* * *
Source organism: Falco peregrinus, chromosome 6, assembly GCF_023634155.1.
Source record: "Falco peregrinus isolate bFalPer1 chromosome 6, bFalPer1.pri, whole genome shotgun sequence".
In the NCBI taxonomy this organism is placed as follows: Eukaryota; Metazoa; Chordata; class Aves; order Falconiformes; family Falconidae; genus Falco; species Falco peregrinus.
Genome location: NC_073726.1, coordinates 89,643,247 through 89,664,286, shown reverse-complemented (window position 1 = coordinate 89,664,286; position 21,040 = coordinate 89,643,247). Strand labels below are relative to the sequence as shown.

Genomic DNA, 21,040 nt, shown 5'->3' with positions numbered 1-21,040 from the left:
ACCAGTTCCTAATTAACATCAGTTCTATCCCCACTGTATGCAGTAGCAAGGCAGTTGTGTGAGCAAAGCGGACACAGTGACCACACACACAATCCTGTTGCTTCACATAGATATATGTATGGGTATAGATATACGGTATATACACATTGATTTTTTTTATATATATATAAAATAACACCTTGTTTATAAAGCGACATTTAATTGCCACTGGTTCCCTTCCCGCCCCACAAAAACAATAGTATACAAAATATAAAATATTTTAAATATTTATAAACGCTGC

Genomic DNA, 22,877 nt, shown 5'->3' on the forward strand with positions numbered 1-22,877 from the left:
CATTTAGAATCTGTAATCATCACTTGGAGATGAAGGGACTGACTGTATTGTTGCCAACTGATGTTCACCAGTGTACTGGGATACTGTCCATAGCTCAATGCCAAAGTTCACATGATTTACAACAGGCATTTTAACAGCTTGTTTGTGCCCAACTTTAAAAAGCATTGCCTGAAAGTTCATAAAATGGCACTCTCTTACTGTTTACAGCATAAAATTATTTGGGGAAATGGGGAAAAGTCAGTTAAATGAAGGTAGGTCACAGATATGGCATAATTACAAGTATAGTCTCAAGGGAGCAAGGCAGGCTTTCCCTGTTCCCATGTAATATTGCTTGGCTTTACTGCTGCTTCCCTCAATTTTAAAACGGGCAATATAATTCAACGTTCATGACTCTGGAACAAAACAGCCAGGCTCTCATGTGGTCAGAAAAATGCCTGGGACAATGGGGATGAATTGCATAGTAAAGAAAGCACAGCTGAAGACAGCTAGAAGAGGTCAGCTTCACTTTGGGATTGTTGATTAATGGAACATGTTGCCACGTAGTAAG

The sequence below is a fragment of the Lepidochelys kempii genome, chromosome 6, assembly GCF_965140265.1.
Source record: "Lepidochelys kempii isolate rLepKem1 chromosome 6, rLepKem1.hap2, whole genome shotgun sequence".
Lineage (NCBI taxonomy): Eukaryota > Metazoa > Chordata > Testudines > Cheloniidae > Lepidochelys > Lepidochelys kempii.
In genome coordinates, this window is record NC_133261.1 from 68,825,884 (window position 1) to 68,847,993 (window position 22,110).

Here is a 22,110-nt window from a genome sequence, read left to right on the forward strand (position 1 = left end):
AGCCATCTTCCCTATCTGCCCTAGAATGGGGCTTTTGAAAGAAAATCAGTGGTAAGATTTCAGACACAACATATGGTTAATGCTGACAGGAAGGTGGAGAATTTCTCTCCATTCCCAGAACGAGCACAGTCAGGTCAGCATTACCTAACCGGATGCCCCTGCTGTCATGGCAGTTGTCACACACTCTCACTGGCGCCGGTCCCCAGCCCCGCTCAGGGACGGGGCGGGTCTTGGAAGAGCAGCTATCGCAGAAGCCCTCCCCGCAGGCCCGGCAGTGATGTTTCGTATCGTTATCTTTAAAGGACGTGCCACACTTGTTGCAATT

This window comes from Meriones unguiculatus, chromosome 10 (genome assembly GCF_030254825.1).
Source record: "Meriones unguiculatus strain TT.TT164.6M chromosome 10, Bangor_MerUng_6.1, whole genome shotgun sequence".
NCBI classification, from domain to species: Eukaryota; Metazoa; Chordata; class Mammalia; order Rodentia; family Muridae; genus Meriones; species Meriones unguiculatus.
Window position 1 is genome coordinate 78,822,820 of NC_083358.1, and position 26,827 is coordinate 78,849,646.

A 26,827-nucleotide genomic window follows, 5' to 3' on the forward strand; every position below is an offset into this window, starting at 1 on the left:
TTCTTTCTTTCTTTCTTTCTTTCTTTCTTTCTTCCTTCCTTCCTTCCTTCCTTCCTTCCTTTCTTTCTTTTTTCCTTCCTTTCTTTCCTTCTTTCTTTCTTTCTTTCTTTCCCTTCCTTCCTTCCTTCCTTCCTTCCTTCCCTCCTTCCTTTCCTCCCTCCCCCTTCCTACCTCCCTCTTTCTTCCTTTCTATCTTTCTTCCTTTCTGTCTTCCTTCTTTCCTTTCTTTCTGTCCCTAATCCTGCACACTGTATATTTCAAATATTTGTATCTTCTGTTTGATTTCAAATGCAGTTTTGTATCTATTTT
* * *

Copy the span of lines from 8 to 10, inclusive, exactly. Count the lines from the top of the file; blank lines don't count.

CATTTAGAATCTGTAATCATCACTTGGAGATGAAGGGACTGACTGTATTGTTGCCAACTGATGTTCACCAGTGTACTGGGATACTGTCCATAGCTCAATGCCAAAGTTCACATGATTTACAACAGGCATTTTAACAGCTTGTTTGTGCCCAACTTTAAAAAGCATTGCCTGAAAGTTCATAAAATGGCACTCTCTTACTGTTTACAGCATAAAATTATTTGGGGAAATGGGGAAAAGTCAGTTAAATGAAGGTAGGTCACAGATATGGCATAATTACAAGTATAGTCTCAAGGGAGCAAGGCAGGCTTTCCCTGTTCCCATGTAATATTGCTTGGCTTTACTGCTGCTTCCCTCAATTTTAAAACGGGCAATATAATTCAACGTTCATGACTCTGGAACAAAACAGCCAGGCTCTCATGTGGTCAGAAAAATGCCTGGGACAATGGGGATGAATTGCATAGTAAAGAAAGCACAGCTGAAGACAGCTAGAAGAGGTCAGCTTCACTTTGGGATTGTTGATTAATGGAACATGTTGCCACGTAGTAAG

The sequence below is a fragment of the Lepidochelys kempii genome, chromosome 6, assembly GCF_965140265.1.
Source record: "Lepidochelys kempii isolate rLepKem1 chromosome 6, rLepKem1.hap2, whole genome shotgun sequence".